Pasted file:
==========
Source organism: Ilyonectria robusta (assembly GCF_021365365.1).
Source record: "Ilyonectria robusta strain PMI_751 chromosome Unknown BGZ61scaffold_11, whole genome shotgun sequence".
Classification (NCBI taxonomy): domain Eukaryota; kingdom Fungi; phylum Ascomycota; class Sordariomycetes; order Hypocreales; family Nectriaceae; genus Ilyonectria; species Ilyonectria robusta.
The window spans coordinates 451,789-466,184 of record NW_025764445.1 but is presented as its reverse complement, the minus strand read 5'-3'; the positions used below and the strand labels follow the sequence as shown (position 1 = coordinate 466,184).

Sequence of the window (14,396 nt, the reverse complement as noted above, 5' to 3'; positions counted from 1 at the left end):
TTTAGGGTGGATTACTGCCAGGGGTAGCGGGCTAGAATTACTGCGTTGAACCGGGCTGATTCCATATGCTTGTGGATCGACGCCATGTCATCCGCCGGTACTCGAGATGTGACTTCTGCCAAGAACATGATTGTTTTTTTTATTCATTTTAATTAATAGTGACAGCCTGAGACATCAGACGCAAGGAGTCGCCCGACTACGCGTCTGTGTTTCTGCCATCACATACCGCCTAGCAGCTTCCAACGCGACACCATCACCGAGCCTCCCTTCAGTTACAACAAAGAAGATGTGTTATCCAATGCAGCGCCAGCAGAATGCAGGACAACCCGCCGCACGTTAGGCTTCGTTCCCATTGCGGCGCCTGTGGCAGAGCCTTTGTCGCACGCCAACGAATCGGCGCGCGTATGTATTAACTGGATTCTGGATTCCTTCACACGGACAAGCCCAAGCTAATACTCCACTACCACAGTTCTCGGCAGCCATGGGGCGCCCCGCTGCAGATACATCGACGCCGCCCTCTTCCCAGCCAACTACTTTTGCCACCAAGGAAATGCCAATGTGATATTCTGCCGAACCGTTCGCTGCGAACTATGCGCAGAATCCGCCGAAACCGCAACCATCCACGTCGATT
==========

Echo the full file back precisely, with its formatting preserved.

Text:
Source organism: Ilyonectria robusta (assembly GCF_021365365.1).
Source record: "Ilyonectria robusta strain PMI_751 chromosome Unknown BGZ61scaffold_11, whole genome shotgun sequence".
Classification (NCBI taxonomy): domain Eukaryota; kingdom Fungi; phylum Ascomycota; class Sordariomycetes; order Hypocreales; family Nectriaceae; genus Ilyonectria; species Ilyonectria robusta.
The window spans coordinates 451,789-466,184 of record NW_025764445.1 but is presented as its reverse complement, the minus strand read 5'-3'; the positions used below and the strand labels follow the sequence as shown (position 1 = coordinate 466,184).

Sequence of the window (14,396 nt, the reverse complement as noted above, 5' to 3'; positions counted from 1 at the left end):
TTTAGGGTGGATTACTGCCAGGGGTAGCGGGCTAGAATTACTGCGTTGAACCGGGCTGATTCCATATGCTTGTGGATCGACGCCATGTCATCCGCCGGTACTCGAGATGTGACTTCTGCCAAGAACATGATTGTTTTTTTTATTCATTTTAATTAATAGTGACAGCCTGAGACATCAGACGCAAGGAGTCGCCCGACTACGCGTCTGTGTTTCTGCCATCACATACCGCCTAGCAGCTTCCAACGCGACACCATCACCGAGCCTCCCTTCAGTTACAACAAAGAAGATGTGTTATCCAATGCAGCGCCAGCAGAATGCAGGACAACCCGCCGCACGTTAGGCTTCGTTCCCATTGCGGCGCCTGTGGCAGAGCCTTTGTCGCACGCCAACGAATCGGCGCGCGTATGTATTAACTGGATTCTGGATTCCTTCACACGGACAAGCCCAAGCTAATACTCCACTACCACAGTTCTCGGCAGCCATGGGGCGCCCCGCTGCAGATACATCGACGCCGCCCTCTTCCCAGCCAACTACTTTTGCCACCAAGGAAATGCCAATGTGATATTCTGCCGAACCGTTCGCTGCGAACTATGCGCAGAATCCGCCGAAACCGCAACCATCCACGTCGATT